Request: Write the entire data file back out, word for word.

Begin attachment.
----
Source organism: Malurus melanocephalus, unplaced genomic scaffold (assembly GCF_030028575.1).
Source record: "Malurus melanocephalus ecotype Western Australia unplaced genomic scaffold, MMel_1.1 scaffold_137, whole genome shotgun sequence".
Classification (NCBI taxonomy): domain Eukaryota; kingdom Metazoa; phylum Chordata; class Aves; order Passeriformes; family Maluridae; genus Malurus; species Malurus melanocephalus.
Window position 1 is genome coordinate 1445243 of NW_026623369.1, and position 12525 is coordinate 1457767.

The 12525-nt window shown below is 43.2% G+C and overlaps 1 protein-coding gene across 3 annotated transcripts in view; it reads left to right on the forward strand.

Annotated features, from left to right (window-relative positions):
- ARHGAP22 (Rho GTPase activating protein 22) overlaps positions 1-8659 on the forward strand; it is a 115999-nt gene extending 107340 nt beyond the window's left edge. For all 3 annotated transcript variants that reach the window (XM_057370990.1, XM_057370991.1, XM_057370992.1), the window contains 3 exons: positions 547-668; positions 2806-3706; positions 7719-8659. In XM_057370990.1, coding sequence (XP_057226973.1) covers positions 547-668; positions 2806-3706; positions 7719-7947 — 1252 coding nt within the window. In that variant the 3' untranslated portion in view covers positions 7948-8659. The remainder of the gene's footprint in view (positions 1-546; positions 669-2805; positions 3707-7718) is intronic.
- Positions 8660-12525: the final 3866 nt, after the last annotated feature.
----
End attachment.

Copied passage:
Source organism: Malurus melanocephalus, unplaced genomic scaffold (assembly GCF_030028575.1).
Source record: "Malurus melanocephalus ecotype Western Australia unplaced genomic scaffold, MMel_1.1 scaffold_137, whole genome shotgun sequence".
Classification (NCBI taxonomy): domain Eukaryota; kingdom Metazoa; phylum Chordata; class Aves; order Passeriformes; family Maluridae; genus Malurus; species Malurus melanocephalus.
Window position 1 is genome coordinate 1445243 of NW_026623369.1, and position 12525 is coordinate 1457767.

The 12525-nt window shown below is 43.2% G+C and overlaps 1 protein-coding gene across 3 annotated transcripts in view; it reads left to right on the forward strand.

Annotated features, from left to right (window-relative positions):
- ARHGAP22 (Rho GTPase activating protein 22) overlaps positions 1-8659 on the forward strand; it is a 115999-nt gene extending 107340 nt beyond the window's left edge. For all 3 annotated transcript variants that reach the window (XM_057370990.1, XM_057370991.1, XM_057370992.1), the window contains 3 exons: positions 547-668; positions 2806-3706; positions 7719-8659. In XM_057370990.1, coding sequence (XP_057226973.1) covers positions 547-668; positions 2806-3706; positions 7719-7947 — 1252 coding nt within the window. In that variant the 3' untranslated portion in view covers positions 7948-8659. The remainder of the gene's footprint in view (positions 1-546; positions 669-2805; positions 3707-7718) is intronic.
- Positions 8660-12525: the final 3866 nt, after the last annotated feature.